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Make a Difference

The Fortnight for Freedom campaign being launched under the aegis of the American bishops on Friday, June 22,  and running through the celebration of Independence Day, is a timely and important summons for every Catholic in our country to “go make a difference.” Ask your neighbor if she or he has heard about it and is getting involved.  Ask your pastor what your parish is doing. Better yet, go to the website dioceseofbrooklyn.org/fortnight-for-freedom or of the United States Catholic Conference (usccb.org). Become part of what seems destined to become a defining moment in our national and ecclesial histories.

Join in the prayer with our young people at St. Joseph’s Church on Pacific St. this Friday evening, starting with Mass at 7 p.m. and continuing throughout the night. Organize an overnight prayer vigil in your own parish or cluster! Download the printable prayer cards from one of the websites above, pray them and disseminate them. When church bells ring for 10 minutes in your neighborhood at noon on Friday, June 22, and Wednesday, July 4, to mark the opening and closing of the Fortnight, be prepared to tell your family, friends and neighbors why we must take action.

On the USCCB website, excellent reflections and readings from the Vatican II document on Religious Liberty (Dignitatis Humanae) are available for each of the 14 days.  These readings and the questions that follow them can be used for discussion — why not organize a group in your own home? — or for personal reflection.  Awareness and prayer must lead to action. Write to Congress to oppose the HHS mandate (and its so-called “accommodation”). Be aware of where your representatives stand and let your voice be heard loudly and clearly.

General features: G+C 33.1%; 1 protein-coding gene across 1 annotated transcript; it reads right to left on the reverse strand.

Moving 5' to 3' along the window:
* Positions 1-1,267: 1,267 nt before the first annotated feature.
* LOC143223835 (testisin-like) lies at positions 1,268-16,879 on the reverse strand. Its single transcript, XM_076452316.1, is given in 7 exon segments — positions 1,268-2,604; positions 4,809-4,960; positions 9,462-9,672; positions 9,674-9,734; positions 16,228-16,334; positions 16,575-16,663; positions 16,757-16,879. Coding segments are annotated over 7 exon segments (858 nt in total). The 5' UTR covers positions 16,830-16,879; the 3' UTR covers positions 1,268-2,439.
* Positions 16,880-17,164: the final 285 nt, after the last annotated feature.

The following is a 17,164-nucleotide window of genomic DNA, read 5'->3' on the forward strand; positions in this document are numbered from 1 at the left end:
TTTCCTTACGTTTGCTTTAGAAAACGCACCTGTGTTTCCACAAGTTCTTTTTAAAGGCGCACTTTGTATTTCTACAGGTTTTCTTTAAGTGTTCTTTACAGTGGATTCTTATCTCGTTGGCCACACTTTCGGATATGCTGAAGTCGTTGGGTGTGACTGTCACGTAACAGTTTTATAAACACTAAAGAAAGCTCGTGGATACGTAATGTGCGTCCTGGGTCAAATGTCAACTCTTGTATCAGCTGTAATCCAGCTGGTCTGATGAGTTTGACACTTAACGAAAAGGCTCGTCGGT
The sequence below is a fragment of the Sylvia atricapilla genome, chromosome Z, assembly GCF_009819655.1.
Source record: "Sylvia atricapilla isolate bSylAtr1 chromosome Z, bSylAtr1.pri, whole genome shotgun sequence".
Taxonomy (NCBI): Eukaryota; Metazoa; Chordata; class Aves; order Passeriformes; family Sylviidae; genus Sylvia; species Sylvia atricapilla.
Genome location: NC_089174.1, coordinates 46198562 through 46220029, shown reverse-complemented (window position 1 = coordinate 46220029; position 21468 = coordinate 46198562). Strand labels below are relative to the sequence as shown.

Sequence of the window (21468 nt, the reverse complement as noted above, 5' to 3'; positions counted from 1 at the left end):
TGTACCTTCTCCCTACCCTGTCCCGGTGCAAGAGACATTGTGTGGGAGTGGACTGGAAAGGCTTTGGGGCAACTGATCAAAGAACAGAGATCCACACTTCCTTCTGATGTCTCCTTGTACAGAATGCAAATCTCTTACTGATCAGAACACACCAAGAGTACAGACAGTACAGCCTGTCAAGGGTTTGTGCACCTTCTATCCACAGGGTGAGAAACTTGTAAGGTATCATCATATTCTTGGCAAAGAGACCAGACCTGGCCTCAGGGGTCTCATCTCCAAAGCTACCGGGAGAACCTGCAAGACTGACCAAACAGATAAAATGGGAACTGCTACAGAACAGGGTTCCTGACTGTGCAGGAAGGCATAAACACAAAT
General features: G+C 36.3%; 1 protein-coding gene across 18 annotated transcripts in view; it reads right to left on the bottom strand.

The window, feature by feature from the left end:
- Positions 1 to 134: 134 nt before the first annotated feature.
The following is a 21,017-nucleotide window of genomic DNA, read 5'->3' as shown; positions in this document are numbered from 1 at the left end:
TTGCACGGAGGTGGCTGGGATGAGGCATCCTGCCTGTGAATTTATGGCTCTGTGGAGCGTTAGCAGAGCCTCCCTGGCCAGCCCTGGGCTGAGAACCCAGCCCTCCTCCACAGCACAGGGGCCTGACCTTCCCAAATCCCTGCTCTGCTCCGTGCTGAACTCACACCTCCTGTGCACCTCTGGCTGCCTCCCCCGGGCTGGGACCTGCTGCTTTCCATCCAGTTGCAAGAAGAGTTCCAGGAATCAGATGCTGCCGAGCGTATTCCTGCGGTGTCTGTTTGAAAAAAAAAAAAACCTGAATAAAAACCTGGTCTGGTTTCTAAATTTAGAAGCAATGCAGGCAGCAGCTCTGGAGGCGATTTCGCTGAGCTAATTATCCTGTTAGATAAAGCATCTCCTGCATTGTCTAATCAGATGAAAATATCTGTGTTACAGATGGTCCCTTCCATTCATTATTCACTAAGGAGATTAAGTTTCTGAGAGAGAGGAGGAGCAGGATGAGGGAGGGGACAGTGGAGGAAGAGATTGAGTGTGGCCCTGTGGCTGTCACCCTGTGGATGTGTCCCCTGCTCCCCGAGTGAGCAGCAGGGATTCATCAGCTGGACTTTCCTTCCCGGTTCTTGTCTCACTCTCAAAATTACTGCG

Voter registration drives will be conducted in all our parishes in the months ahead to ensure every voice resonates where it is best understood: at the ballot box.

We are at a juncture in the history of our nation — indeed of our own church in the U.S. — when all people of faith need to unite in prayer and action to commit ourselves to the defense of religious liberty and freedom of conscience.

We must take the leadership! Despite the rude awakening of some of our more prescient observers to the signs of the times, we are on the whole nowhere nearly as engaged as we need to be if we are to escape the fate of the ancients who, gleefully welcoming a different Trojan horse into their city, surrendered their freedom and their identity.

Our mistake, should we emulate theirs, would be to underestimate the determination of those who, under the guise of a gift, seek to occupy our religious institutions with mandates and schemes repugnant to our consciences and the dignity of human life. Effectively, when you take off the camouflage, it is no less than a bold attempt to impose one religion on all: state-established materialistic secularism.

If you imagined that this was just about contraception or the controversial HHS ruling, probe further. Current threats to religious liberty include not only discrimination against Catholic adoption and humanitarian services but also other church groups like Christian students on campus and small church congregations. Compelling religious groups to host same-sex “marriage” ceremonies and the use of force and intimidation against those providing pastoral care to immigrants on religious grounds are clear and present dangers to religious liberty.

The struggle may seem somewhat less urgent when compared to those of religious minorities in Egypt, Iraq, Nigeria, Pakistan and Indonesia. Like a cancerous tumor, however, often growing undetected until it has metastasized irremediably, history is full of the tragedies of complacent and deluded civilizations who failed to remain vigilant.

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